The Space Merchants presents a vivid picture of a future world dominated by huge multinational corporations, the most powerful and influential of which are media and advertising firms. In this sense, the book is very much of work of its time, when numerous novels and films acknowledged the growing centrality of advertising to modern American culture. For example, Frederic Wakeman’s slightly earlier The Hucksters (1946) had already critiqued the ruthless and unethical tactics of the advertising industry, while Sloan Wilson’s slightly later The Man in the Gray Flannel Suit, one of the top bestsellers of 1955, comes as close as anything we have to being the signature novel of the 1950s. Wilson’s title image, for example, became an emblem of the decade’s drive for conformism, a drive that threatened individual identity but that also offered a certain comfort level for those (mostly male WASPs) who were able to fit in. Indeed, The Man in the Gray Flannel Suit, despite some criticism of the era’s corporate culture (with its emphasis on the drive for success at the expense of all else), is ultimately an affirmative work that assures Americans that they can succeed and still be themselves. Works such as The Space Merchants are less certain of the ultimate redeeming value of capitalism, and a closer look shows that, as M. Keith Booker has detailed in Monsters, Mushroom Clouds, and the Cold War, some of the most trenchant social criticism of the 1950s can in fact be found in the era’s science fiction.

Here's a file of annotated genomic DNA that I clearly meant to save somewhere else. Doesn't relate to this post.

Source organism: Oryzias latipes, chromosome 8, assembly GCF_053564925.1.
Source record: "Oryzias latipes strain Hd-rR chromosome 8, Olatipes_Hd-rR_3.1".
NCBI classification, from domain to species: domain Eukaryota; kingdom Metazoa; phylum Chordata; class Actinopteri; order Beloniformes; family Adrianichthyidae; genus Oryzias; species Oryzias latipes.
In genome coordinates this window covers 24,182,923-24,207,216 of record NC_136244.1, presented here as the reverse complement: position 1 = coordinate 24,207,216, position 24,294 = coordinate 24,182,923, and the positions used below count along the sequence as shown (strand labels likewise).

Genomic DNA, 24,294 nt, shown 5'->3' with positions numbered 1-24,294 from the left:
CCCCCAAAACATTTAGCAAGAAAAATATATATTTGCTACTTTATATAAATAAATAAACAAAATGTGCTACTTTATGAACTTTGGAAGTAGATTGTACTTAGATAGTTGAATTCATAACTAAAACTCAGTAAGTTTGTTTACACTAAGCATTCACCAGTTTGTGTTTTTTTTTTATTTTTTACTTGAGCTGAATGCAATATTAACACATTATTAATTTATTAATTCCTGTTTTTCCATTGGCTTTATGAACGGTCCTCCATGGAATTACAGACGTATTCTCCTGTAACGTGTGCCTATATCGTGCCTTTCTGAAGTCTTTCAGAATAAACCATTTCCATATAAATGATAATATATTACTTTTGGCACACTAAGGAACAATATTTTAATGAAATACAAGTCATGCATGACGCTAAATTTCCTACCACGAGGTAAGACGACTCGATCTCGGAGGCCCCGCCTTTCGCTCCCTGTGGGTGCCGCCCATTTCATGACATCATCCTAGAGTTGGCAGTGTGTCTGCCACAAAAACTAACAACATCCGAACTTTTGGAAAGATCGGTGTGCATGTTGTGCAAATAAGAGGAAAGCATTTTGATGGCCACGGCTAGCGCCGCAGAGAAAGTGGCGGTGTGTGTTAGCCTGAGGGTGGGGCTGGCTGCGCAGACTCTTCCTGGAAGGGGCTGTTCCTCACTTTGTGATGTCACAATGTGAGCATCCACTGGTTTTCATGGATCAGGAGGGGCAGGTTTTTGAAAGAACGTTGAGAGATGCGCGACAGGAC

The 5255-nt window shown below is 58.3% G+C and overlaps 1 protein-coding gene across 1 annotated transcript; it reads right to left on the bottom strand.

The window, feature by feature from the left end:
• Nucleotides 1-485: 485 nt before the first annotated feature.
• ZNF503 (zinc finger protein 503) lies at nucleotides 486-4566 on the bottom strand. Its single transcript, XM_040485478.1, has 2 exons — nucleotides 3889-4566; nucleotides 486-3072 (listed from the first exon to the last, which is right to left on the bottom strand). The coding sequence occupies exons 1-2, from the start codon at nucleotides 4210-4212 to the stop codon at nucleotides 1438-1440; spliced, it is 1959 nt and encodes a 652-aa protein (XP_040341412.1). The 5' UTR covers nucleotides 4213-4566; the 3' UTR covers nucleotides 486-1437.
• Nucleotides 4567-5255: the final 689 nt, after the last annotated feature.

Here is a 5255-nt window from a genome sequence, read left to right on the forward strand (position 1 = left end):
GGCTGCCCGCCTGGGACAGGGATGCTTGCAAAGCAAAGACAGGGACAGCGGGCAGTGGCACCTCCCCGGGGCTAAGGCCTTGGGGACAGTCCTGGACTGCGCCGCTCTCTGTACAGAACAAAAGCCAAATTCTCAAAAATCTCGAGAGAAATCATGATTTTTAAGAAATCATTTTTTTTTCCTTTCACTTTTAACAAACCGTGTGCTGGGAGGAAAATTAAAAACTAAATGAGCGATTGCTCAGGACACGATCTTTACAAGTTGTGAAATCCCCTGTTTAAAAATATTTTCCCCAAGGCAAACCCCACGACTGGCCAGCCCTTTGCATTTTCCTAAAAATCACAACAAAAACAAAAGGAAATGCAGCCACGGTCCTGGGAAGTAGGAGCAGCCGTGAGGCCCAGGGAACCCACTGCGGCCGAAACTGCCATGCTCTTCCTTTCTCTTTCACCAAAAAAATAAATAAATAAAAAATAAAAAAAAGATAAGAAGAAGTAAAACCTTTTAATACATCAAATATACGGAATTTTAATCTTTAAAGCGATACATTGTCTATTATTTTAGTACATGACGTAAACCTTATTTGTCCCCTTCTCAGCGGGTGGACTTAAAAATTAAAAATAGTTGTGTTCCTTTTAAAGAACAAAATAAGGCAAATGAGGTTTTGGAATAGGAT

However, the satire of The Space Merchants (which Donald Hassler has compared to the work of Jonathan Swift) goes well beyond the book’s specific context of the early 1950s to anticipate the coming decades of American history, when advertising and the media would become increasingly powerful forces in American society. In addition, The Space Merchants envisions an American-dominated capitalist system that is global in nature, presenting a future world system much along the lines of that analyzed by Fredric Jameson and other contemporary Marxist theorists as “late capitalism.”

However, in The Space Merchants capitalist expansion around the globe has been completed, leaving capitalism poised for the next stage: expansion into space. Narrator-protagonist Mitch Courtenay, an executive who works for the huge Fowler Schocken advertising conglomerate, receives a major (and sudden) boost to his career when he is unexpectedly put in charge of the company’s project to colonize Venus, a planet to which they have been granted exclusive access through bribery and other political manipulations. Courtenay’s job is not only to oversee the development of the technologies that will make this colonization possible, but to develop an advertising campaign that will make colonists want to go to Venus, where the whole planet can then be turned into a new source of profit for Fowler Schocken, along the lines of a recent project in which they spearheaded an effort to convert all of India into a giant conglomerate known as Indiastries, thus becoming the modern successors to the historical British East India Company. Indeed, the references to India and other parts of the so-called Third World in this novel make it clear that the globalization of capitalism has been simply a new form of economic and ideological colonialism, though events of the novel ultimate thwart the efforts of Fowler Schocken to extend this colonization to Venus.